However, please provide papers with dating which conclude that Stonehenge was built by Indo-Europeans and not just at approximately that time or a little before their arrival.

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    These form the source of my opinions.

    "As there was evidence of the underlying chalk beneath the graves being crushed by substantial weight, the team concluded that the first bluestones brought from Wales were probably used as grave markers.[3][4]Radiocarbon dating of the remains has put the date of the site 500 years earlier than previously estimated, to around 3000 BC.[3][4] A 2018 study of the strontium content of the bones found that many of the individuals buried there around the time of construction had probably come from near the source of the bluestone in Wales and had not extensively lived in the area of Stonehenge before death.[29]"

    Christophe Snoeck; et al. (2 August 2018). "Strontium isotope analysis on cremated human remains from Stonehenge support links with west Wales". Scientific Reports. 8 (1): 10790. Bibcode:2018NatSR...810790S. doi:10.1038/s41598-018-28969-8. PMC 6072783. PMID 30072719.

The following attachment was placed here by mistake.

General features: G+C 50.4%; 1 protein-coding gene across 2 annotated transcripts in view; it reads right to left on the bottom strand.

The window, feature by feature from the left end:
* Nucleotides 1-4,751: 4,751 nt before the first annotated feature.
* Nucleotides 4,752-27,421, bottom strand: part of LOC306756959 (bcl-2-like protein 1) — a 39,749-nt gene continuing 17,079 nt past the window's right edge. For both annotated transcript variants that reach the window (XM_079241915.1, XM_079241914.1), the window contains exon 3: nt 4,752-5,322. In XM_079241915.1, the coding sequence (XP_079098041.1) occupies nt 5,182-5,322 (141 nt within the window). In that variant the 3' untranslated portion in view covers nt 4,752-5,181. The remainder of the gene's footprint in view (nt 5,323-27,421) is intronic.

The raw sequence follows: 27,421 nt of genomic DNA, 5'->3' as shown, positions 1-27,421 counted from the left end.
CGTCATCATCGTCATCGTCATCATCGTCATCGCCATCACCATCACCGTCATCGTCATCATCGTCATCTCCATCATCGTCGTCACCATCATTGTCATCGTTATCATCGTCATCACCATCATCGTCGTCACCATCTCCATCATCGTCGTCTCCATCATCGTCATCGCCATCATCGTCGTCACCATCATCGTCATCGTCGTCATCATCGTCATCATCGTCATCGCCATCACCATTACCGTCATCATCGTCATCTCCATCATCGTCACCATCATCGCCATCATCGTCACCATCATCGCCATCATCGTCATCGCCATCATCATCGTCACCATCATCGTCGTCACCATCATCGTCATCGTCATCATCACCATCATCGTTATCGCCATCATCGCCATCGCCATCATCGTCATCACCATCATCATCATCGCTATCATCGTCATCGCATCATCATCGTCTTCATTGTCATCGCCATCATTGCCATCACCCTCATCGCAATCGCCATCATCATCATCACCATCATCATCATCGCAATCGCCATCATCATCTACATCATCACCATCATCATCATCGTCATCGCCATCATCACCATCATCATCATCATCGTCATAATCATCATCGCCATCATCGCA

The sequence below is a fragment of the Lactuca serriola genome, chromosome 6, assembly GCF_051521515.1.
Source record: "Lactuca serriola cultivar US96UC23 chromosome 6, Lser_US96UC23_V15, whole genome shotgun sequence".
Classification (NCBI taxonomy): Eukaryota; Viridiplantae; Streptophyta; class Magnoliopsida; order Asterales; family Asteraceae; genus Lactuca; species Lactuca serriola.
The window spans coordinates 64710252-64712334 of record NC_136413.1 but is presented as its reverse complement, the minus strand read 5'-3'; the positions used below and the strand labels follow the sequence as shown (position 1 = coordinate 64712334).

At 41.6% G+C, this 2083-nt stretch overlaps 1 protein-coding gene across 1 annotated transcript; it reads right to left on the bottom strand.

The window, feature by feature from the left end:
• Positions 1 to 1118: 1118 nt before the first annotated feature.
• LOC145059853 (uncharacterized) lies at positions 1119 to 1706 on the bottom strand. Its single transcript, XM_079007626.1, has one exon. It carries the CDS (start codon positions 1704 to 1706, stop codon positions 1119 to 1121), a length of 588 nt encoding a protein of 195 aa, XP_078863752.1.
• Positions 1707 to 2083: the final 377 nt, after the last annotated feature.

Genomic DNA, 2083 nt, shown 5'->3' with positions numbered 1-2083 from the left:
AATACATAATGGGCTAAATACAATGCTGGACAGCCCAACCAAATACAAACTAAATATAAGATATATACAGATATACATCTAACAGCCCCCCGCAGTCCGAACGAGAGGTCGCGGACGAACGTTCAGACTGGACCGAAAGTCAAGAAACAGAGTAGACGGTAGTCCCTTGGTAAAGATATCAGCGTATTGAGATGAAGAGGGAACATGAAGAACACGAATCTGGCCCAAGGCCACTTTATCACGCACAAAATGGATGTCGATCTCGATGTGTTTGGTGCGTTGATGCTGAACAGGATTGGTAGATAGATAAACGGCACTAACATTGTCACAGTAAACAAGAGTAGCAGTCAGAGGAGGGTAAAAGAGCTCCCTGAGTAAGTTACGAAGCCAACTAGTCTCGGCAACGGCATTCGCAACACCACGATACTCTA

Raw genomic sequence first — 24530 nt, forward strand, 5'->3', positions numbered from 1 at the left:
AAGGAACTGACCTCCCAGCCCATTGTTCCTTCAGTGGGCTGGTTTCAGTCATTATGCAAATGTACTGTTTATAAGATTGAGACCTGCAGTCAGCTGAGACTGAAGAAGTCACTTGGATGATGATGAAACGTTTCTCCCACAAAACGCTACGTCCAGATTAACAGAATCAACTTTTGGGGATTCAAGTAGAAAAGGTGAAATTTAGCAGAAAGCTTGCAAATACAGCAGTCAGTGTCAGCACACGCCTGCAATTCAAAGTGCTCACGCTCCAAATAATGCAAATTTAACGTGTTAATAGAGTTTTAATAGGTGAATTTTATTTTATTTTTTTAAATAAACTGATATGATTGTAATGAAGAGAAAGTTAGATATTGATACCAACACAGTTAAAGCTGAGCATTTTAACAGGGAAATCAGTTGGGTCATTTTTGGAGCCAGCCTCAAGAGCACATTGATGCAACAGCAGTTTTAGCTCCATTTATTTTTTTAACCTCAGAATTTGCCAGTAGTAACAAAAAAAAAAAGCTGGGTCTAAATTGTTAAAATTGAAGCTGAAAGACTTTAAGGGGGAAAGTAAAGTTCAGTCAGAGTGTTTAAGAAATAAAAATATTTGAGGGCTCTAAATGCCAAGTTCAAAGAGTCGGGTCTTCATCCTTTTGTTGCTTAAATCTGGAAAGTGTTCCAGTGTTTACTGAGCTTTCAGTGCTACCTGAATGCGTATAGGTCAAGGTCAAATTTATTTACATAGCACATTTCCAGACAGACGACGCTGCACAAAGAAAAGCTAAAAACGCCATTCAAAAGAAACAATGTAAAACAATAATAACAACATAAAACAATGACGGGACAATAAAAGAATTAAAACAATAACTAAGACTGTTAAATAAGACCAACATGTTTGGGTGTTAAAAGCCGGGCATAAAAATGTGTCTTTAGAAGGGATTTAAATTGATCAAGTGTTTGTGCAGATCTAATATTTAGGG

"
    Between 2017 and 2021, studies by Professor Pearson (UCL) and his team suggested that the bluestones used in Stonehenge had been moved there following dismantling of a stone circle of identical size to the first known Stonehenge circle (110m) at the Welsh site of Waun Mawn in the Preseli Hills.[30][31] It had contained bluestones one of which showed evidence of having been reused in Stonehenge. The stone was identified by its unusual pentagonal shape and by luminescence soil dating from the filled-in sockets which showed the circle had been erected around 3400-3200 BCE, and dismantled around 300-400 years later, consistent with the dates attributed to the creation of Stonehenge.[30][31] The cessation of human activity in that area at the same time, suggested migration as a reason, but it is believed that other stones may have come from other sources.[30][31]"

    ]

    "
    These Neolithic migrants to Britain also may have introduced the tradition of building monuments using large megaliths, and Stonehenge was part of this tradition.[56][57]"At that time, Britain was inhabited by groups of Western Hunter-Gatherers, similar to the Cheddar Man. When the farmers arrived, DNA studies show that these two groups did not seem to mix much. Instead, there was a substantial population replacement.[56]
    The Bell Beaker people arrived later, around 2,500 BC, migrating from mainland Europe. The earliest British beakers were similar to those from the Rhine.[58] There was again a large population replacement in Britain. The Bell Beakers also left their impact on Stonehenge construction.[59] They are also associated with the Wessex culture."